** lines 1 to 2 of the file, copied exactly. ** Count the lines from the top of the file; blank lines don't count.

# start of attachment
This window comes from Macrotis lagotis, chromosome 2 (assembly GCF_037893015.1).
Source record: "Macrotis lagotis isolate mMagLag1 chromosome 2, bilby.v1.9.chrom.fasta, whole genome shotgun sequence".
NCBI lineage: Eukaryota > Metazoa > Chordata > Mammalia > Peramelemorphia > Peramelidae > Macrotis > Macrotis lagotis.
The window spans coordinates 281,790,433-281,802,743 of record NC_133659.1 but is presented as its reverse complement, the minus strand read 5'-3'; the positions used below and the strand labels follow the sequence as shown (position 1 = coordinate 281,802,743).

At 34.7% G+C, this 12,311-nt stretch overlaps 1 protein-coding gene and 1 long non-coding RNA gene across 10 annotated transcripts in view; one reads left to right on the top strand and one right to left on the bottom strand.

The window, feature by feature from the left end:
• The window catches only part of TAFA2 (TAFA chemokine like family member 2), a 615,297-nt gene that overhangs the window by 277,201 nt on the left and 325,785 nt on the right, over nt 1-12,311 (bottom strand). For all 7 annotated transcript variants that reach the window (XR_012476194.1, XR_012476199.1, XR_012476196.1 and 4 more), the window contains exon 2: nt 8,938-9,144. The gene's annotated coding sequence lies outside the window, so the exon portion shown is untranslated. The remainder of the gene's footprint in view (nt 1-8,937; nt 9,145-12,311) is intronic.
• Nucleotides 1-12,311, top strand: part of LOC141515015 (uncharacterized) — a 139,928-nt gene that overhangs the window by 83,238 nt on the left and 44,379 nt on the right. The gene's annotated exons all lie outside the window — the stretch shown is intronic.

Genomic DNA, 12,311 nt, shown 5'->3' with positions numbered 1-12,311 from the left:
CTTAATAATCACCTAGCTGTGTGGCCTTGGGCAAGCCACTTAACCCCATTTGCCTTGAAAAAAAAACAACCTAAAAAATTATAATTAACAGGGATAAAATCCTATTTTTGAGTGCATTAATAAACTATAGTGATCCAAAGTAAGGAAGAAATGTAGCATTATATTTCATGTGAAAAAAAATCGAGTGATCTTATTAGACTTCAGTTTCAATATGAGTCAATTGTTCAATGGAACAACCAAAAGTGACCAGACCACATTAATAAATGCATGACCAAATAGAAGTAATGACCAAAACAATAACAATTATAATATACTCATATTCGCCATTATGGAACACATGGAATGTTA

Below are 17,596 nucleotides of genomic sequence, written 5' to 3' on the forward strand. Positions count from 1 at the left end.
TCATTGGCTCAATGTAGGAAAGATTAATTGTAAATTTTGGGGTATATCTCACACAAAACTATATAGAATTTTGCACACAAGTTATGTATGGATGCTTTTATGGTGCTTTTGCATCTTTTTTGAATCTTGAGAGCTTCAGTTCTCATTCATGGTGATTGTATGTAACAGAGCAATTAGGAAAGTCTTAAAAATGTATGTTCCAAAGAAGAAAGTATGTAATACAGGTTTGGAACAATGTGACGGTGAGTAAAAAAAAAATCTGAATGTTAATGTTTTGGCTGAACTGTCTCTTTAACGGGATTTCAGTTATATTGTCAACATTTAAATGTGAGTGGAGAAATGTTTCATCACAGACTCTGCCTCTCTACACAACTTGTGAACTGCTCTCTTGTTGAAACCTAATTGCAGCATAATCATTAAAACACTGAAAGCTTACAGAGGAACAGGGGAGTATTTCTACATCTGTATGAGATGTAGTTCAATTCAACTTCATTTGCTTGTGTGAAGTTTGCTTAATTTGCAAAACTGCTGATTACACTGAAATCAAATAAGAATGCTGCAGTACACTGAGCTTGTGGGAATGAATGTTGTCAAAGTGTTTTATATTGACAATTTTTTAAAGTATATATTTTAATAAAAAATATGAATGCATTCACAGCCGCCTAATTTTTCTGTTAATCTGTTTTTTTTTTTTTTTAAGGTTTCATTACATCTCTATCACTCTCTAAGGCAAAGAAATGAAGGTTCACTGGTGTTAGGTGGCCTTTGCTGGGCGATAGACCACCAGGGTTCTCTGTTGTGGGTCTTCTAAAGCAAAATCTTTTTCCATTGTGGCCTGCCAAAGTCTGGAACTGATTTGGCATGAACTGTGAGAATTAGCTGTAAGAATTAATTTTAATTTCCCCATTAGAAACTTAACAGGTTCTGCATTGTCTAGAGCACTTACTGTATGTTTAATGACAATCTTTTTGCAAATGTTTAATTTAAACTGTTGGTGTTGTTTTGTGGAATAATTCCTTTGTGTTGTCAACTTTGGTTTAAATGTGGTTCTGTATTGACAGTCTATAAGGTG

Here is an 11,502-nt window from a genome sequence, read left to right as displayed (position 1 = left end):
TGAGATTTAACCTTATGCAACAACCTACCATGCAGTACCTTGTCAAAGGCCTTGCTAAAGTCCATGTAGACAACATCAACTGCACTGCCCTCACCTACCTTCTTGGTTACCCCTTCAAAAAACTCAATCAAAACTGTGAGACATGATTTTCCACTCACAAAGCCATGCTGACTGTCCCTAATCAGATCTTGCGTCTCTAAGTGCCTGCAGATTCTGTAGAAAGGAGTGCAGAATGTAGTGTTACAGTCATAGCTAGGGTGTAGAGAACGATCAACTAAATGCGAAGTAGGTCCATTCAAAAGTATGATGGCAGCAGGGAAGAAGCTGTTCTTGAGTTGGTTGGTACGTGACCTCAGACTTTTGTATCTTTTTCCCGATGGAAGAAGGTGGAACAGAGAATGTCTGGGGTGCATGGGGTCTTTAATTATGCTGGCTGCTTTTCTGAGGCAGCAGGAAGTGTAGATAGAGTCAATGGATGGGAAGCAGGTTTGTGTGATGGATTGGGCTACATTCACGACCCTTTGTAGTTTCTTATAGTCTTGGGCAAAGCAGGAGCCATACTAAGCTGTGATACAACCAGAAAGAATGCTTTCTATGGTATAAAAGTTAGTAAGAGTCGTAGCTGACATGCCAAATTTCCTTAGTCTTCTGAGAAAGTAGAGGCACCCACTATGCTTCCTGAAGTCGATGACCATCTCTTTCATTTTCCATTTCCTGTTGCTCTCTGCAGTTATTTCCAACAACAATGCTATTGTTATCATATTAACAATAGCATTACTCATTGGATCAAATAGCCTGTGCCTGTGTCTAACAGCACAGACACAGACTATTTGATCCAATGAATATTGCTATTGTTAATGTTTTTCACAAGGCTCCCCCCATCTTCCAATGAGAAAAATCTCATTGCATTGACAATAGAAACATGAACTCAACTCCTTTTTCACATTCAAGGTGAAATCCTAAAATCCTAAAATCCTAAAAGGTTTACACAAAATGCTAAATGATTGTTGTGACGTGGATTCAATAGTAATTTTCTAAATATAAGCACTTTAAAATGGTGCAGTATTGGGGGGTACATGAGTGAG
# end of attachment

This window comes from Macrotis lagotis, chromosome 2 (assembly GCF_037893015.1).
Source record: "Macrotis lagotis isolate mMagLag1 chromosome 2, bilby.v1.9.chrom.fasta, whole genome shotgun sequence".